Flow experience during video game playing

Neural contributions to flow experience during video game playing.
Soc Cogn Affect Neurosci. 2012 Apr;7(4):485-95.
http://scan.oxfordjournals.org/content/7/4/485.long
Klasen M, Weber R, Kircher TT, Mathiak KA, Mathiak K.
Department for Psychiatry and Psychotherapy, RWTH Aachen University, Germany.

Although game play has been intensively studied, the underlying neurobiology is still poorly understood. Flow theory is a well-established model developed to describe subjective game experience. In 13 healthy male subjects, we acquired fMRI data during free play of a video game and analyzed brain activity based on the game content. In accordance with flow theory, we extracted the following factors from the game content: (i) balance between ability and challenge; (ii) concentration and focus; (iii) direct feedback of action results; (iv) clear goals; and (v) control over the situation/activity.
Each of the content factors was characterized by specific and distinguishable brain activation patterns, encompassing reward-related midbrain structures, as well as cognitive and sensorimotor networks. The activation of sensory and motor networks in the conjunction analyses underpinned the central role of simulation for flow experience. Flow factors can be validated with functional brain imaging which can improve the understanding of human emotions and motivational processes during media entertainment.

Csíkszentmihályi’s (2000) concept of flow is one of the most prominent theories describing subjective game experience (e.g. Holt and Mitterer, 2000; Johnson and Wiles, 2003; Sherry, 2004; Sweetser and Wyeth, 2005; Keller and Bless, 2008; Weber et al., 2009b). Flow is considered a mental state of being completely absorbed by an activity, accompanied by positive feelings. Csíkszentmihályi (1988, 1990, 2000) described the flow as being associated with a number of factors, which can be itemized as follows:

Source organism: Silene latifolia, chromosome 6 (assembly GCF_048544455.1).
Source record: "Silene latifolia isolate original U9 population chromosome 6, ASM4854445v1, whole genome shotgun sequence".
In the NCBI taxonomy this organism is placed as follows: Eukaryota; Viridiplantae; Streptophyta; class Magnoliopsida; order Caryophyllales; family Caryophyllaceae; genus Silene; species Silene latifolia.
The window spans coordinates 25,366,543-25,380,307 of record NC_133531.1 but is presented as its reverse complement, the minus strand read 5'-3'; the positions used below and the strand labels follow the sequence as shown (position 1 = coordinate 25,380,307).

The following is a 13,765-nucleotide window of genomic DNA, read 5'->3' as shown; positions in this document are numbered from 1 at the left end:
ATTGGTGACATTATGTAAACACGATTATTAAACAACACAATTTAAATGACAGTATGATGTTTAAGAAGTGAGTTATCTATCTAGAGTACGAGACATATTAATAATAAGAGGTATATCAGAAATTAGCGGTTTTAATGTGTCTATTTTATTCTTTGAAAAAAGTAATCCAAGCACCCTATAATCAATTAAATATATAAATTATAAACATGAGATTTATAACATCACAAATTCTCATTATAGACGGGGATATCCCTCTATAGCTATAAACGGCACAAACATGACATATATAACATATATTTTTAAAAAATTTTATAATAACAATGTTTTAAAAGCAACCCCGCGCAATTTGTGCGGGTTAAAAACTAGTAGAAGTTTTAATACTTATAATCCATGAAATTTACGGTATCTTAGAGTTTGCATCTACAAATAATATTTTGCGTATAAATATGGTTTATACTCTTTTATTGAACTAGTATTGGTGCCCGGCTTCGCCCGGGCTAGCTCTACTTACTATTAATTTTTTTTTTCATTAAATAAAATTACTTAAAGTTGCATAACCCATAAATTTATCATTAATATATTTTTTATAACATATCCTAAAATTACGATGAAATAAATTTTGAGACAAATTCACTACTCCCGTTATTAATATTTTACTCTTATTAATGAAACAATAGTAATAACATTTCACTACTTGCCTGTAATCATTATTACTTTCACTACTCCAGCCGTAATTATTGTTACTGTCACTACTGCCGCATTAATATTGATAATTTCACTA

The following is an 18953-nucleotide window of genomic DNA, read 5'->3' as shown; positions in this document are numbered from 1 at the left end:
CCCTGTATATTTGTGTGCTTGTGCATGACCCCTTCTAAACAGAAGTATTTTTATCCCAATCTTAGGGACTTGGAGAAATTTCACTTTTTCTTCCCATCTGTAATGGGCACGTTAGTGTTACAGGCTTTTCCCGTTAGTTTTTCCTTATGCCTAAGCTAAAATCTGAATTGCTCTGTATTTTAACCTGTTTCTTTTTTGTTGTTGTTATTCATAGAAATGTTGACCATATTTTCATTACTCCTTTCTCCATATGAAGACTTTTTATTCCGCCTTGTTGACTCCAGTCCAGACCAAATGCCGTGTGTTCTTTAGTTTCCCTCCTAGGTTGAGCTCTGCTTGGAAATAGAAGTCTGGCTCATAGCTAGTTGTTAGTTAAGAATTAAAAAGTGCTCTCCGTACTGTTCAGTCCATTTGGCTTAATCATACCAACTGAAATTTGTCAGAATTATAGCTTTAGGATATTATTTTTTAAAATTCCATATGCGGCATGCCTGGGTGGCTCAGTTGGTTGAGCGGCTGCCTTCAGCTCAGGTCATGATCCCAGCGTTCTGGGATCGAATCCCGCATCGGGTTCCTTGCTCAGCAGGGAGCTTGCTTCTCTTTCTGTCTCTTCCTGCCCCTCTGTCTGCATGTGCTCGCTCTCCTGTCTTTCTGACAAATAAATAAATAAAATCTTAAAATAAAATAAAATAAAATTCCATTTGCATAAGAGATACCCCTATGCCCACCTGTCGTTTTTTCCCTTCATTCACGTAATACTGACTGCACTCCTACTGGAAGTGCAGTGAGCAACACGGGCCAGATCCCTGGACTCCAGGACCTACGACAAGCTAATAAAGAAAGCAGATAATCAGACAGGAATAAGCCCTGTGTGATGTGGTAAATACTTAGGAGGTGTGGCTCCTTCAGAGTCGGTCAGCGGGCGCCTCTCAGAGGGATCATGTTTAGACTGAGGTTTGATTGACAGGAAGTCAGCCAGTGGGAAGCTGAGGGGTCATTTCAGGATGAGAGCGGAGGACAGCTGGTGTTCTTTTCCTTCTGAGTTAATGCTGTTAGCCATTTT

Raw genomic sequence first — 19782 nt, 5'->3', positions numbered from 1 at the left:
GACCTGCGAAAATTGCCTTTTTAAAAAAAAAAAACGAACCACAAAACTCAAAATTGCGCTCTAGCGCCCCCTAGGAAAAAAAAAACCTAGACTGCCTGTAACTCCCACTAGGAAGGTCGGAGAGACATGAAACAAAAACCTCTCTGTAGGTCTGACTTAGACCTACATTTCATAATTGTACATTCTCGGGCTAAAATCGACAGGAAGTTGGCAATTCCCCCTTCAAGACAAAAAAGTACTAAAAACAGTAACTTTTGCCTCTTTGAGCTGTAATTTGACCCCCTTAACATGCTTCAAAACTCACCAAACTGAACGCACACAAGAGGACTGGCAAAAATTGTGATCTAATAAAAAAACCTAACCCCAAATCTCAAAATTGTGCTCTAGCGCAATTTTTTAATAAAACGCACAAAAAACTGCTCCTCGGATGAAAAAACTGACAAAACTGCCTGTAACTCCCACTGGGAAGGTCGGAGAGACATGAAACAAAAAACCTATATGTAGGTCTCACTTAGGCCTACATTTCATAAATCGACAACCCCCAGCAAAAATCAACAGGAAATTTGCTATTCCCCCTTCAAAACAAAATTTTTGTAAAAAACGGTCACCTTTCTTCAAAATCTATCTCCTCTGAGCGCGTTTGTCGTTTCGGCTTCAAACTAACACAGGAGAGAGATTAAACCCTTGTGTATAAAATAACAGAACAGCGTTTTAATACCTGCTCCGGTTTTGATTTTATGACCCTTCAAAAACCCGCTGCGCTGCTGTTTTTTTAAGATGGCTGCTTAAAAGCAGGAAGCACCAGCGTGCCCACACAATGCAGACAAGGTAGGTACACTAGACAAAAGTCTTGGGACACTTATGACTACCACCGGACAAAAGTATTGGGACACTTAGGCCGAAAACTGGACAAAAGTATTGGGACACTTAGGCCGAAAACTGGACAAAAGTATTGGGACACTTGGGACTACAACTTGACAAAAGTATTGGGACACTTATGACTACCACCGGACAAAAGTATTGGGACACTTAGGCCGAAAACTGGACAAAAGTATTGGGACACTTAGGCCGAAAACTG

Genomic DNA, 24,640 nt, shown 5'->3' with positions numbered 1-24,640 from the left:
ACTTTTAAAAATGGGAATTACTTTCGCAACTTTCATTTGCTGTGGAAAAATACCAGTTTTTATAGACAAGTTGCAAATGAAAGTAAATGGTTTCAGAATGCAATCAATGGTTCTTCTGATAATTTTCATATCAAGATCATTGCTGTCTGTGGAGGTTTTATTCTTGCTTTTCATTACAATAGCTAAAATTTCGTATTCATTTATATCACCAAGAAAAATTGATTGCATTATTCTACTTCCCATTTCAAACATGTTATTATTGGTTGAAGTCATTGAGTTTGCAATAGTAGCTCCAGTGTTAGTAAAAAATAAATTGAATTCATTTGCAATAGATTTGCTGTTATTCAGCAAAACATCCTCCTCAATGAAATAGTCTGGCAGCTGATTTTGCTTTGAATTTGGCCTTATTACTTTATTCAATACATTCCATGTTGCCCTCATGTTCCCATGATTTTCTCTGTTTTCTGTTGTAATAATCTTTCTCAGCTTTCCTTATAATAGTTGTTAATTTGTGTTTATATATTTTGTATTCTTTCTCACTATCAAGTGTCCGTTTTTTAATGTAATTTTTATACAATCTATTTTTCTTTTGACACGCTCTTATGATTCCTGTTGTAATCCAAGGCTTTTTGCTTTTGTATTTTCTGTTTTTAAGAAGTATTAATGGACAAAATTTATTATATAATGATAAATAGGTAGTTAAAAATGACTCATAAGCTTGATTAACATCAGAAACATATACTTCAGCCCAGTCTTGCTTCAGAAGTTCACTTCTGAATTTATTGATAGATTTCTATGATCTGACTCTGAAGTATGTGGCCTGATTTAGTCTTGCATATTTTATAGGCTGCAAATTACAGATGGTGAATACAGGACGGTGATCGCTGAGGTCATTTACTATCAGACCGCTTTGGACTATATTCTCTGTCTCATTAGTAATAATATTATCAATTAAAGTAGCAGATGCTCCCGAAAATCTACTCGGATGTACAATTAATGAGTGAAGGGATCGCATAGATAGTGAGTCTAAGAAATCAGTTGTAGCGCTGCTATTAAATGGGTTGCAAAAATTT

1. balance between the ability of the person and the challenges of the task;
  2. concentrating and focusing on the activity;
  3. direct and unambiguous feedback of action results;
  4. clear goals of the activity;
  5. control over the activity;
  6. the activity is autotelic (intrinsically rewarding);
  7. loss of self-consciousness (loss of awareness of oneself as a social actor);
  8. distorted sense of time;
  9. merging of action and awareness (the awareness is only focused on the activity).

referenced publication:
Beyond Boredom and Anxiety. Experiencing Flow in Work and Play.
Csíkszentmihályi M.
25th Anniversary Edition. San Francisco: Jossey-Bass; 2000.

see also:
http://link.springer.com/journal/10902/5/2/page/1

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